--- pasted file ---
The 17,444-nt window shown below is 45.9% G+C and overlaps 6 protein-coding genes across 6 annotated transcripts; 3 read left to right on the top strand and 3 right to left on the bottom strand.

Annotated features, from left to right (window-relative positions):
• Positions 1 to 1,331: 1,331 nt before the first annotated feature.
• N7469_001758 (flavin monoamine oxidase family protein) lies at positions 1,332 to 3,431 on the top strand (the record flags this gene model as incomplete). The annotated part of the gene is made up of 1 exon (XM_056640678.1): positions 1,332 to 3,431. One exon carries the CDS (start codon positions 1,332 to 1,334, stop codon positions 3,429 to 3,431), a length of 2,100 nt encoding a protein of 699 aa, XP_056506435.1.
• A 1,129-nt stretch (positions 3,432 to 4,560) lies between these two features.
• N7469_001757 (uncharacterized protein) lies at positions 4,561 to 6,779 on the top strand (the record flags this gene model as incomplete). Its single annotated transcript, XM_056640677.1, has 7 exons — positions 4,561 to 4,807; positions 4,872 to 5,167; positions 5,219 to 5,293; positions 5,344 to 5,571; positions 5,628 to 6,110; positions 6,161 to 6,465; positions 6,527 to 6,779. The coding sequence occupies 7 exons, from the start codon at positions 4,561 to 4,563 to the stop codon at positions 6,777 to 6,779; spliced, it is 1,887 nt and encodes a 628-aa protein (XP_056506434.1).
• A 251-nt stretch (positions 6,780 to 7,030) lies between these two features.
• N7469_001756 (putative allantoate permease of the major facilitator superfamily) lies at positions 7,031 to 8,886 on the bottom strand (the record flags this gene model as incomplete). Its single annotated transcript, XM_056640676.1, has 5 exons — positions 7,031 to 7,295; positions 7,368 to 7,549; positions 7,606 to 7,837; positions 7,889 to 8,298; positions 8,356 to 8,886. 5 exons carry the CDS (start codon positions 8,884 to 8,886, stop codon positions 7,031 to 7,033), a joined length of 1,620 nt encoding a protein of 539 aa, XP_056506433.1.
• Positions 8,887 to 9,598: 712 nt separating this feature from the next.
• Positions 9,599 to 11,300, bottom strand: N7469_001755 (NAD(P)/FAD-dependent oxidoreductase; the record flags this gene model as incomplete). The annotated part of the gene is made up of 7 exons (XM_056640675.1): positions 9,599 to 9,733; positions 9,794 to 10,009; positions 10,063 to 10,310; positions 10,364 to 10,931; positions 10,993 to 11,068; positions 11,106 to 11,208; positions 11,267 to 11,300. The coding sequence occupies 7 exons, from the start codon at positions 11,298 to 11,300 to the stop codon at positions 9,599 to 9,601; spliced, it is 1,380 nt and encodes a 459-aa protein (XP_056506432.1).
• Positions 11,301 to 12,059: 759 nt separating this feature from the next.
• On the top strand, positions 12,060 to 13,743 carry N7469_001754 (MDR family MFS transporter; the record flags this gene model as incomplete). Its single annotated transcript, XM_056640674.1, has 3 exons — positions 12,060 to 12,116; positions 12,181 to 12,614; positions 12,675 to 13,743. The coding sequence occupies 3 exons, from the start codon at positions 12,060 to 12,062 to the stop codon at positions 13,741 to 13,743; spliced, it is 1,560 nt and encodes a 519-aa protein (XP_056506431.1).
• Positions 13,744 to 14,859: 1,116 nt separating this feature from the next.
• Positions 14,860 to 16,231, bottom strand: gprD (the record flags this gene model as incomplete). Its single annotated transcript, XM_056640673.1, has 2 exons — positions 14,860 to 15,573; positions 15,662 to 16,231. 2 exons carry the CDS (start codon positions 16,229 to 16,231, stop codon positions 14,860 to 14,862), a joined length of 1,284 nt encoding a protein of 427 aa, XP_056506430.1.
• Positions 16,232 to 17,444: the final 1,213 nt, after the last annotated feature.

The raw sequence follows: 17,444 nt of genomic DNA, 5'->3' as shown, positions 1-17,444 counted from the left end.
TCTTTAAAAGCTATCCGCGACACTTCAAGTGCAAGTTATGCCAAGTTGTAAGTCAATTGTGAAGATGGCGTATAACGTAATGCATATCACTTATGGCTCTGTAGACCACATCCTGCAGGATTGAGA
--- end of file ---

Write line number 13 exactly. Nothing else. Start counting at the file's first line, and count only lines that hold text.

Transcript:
• Positions 13,744 to 14,859: 1,116 nt separating this feature from the next.